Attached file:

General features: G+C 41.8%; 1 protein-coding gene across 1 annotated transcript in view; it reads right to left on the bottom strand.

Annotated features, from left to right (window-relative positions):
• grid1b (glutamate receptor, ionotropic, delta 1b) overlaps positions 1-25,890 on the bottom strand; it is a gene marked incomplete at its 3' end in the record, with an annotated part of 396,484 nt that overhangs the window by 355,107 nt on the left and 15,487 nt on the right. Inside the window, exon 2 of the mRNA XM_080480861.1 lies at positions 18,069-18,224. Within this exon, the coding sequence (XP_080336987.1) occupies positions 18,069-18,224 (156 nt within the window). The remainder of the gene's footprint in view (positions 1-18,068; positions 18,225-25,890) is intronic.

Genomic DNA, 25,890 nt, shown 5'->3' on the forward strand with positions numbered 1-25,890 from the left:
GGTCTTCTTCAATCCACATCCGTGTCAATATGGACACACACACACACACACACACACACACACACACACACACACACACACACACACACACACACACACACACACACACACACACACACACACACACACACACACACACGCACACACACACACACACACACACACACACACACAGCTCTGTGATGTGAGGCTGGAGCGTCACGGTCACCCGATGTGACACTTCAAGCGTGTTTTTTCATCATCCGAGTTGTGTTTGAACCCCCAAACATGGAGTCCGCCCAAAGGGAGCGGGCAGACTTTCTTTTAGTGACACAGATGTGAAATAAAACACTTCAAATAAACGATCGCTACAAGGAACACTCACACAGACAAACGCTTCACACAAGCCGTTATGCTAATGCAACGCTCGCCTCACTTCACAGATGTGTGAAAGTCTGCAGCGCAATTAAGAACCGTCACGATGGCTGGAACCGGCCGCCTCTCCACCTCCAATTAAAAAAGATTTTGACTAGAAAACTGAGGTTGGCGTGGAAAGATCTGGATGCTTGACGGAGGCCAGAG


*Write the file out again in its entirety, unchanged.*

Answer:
General features: G+C 41.8%; 1 protein-coding gene across 1 annotated transcript in view; it reads right to left on the bottom strand.

Annotated features, from left to right (window-relative positions):
• grid1b (glutamate receptor, ionotropic, delta 1b) overlaps positions 1-25,890 on the bottom strand; it is a gene marked incomplete at its 3' end in the record, with an annotated part of 396,484 nt that overhangs the window by 355,107 nt on the left and 15,487 nt on the right. Inside the window, exon 2 of the mRNA XM_080480861.1 lies at positions 18,069-18,224. Within this exon, the coding sequence (XP_080336987.1) occupies positions 18,069-18,224 (156 nt within the window). The remainder of the gene's footprint in view (positions 1-18,068; positions 18,225-25,890) is intronic.

Genomic DNA, 25,890 nt, shown 5'->3' on the forward strand with positions numbered 1-25,890 from the left:
GGTCTTCTTCAATCCACATCCGTGTCAATATGGACACACACACACACACACACACACACACACACACACACACACACACACACACACACACACACACACACACACACACACACACACACACACACACACACACACACACGCACACACACACACACACACACACACACACACACAGCTCTGTGATGTGAGGCTGGAGCGTCACGGTCACCCGATGTGACACTTCAAGCGTGTTTTTTCATCATCCGAGTTGTGTTTGAACCCCCAAACATGGAGTCCGCCCAAAGGGAGCGGGCAGACTTTCTTTTAGTGACACAGATGTGAAATAAAACACTTCAAATAAACGATCGCTACAAGGAACACTCACACAGACAAACGCTTCACACAAGCCGTTATGCTAATGCAACGCTCGCCTCACTTCACAGATGTGTGAAAGTCTGCAGCGCAATTAAGAACCGTCACGATGGCTGGAACCGGCCGCCTCTCCACCTCCAATTAAAAAAGATTTTGACTAGAAAACTGAGGTTGGCGTGGAAAGATCTGGATGCTTGACGGAGGCCAGAG